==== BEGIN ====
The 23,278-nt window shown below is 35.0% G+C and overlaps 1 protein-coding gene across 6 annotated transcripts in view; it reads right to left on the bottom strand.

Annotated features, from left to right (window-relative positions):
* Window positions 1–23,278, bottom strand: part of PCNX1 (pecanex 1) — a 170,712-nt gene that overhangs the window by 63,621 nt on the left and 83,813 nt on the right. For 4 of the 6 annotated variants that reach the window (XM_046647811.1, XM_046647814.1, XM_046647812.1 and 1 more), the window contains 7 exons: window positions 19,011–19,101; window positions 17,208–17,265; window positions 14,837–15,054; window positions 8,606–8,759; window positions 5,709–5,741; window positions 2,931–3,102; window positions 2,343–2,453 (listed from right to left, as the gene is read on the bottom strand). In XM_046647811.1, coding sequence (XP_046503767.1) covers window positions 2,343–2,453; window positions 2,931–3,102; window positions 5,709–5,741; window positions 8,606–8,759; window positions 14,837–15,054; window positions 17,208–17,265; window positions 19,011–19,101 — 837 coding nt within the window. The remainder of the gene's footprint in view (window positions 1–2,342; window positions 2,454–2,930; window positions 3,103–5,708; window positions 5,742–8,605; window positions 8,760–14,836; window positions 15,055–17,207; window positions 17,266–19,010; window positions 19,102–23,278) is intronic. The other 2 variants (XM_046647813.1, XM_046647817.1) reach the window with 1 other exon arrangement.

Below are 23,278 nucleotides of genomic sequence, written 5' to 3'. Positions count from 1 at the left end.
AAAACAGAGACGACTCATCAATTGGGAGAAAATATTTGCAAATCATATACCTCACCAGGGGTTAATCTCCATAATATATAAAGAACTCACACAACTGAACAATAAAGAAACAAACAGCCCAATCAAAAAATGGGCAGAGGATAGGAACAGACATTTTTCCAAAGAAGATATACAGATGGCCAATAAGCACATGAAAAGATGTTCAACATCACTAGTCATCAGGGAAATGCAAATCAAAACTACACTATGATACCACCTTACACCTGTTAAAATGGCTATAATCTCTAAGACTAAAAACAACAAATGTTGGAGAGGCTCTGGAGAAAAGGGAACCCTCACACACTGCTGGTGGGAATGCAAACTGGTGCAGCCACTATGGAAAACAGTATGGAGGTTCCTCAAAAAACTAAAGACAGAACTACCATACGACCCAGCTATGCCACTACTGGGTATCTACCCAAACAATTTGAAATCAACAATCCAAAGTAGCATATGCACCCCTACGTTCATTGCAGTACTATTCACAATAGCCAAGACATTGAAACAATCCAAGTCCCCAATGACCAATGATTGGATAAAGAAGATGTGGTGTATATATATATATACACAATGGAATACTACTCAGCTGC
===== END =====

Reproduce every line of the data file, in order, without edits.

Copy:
The 23,278-nt window shown below is 35.0% G+C and overlaps 1 protein-coding gene across 6 annotated transcripts in view; it reads right to left on the bottom strand.

Annotated features, from left to right (window-relative positions):
* Window positions 1–23,278, bottom strand: part of PCNX1 (pecanex 1) — a 170,712-nt gene that overhangs the window by 63,621 nt on the left and 83,813 nt on the right. For 4 of the 6 annotated variants that reach the window (XM_046647811.1, XM_046647814.1, XM_046647812.1 and 1 more), the window contains 7 exons: window positions 19,011–19,101; window positions 17,208–17,265; window positions 14,837–15,054; window positions 8,606–8,759; window positions 5,709–5,741; window positions 2,931–3,102; window positions 2,343–2,453 (listed from right to left, as the gene is read on the bottom strand). In XM_046647811.1, coding sequence (XP_046503767.1) covers window positions 2,343–2,453; window positions 2,931–3,102; window positions 5,709–5,741; window positions 8,606–8,759; window positions 14,837–15,054; window positions 17,208–17,265; window positions 19,011–19,101 — 837 coding nt within the window. The remainder of the gene's footprint in view (window positions 1–2,342; window positions 2,454–2,930; window positions 3,103–5,708; window positions 5,742–8,605; window positions 8,760–14,836; window positions 15,055–17,207; window positions 17,266–19,010; window positions 19,102–23,278) is intronic. The other 2 variants (XM_046647813.1, XM_046647817.1) reach the window with 1 other exon arrangement.

Below are 23,278 nucleotides of genomic sequence, written 5' to 3'. Positions count from 1 at the left end.
AAAACAGAGACGACTCATCAATTGGGAGAAAATATTTGCAAATCATATACCTCACCAGGGGTTAATCTCCATAATATATAAAGAACTCACACAACTGAACAATAAAGAAACAAACAGCCCAATCAAAAAATGGGCAGAGGATAGGAACAGACATTTTTCCAAAGAAGATATACAGATGGCCAATAAGCACATGAAAAGATGTTCAACATCACTAGTCATCAGGGAAATGCAAATCAAAACTACACTATGATACCACCTTACACCTGTTAAAATGGCTATAATCTCTAAGACTAAAAACAACAAATGTTGGAGAGGCTCTGGAGAAAAGGGAACCCTCACACACTGCTGGTGGGAATGCAAACTGGTGCAGCCACTATGGAAAACAGTATGGAGGTTCCTCAAAAAACTAAAGACAGAACTACCATACGACCCAGCTATGCCACTACTGGGTATCTACCCAAACAATTTGAAATCAACAATCCAAAGTAGCATATGCACCCCTACGTTCATTGCAGTACTATTCACAATAGCCAAGACATTGAAACAATCCAAGTCCCCAATGACCAATGATTGGATAAAGAAGATGTGGTGTATATATATATATACACAATGGAATACTACTCAGCTGC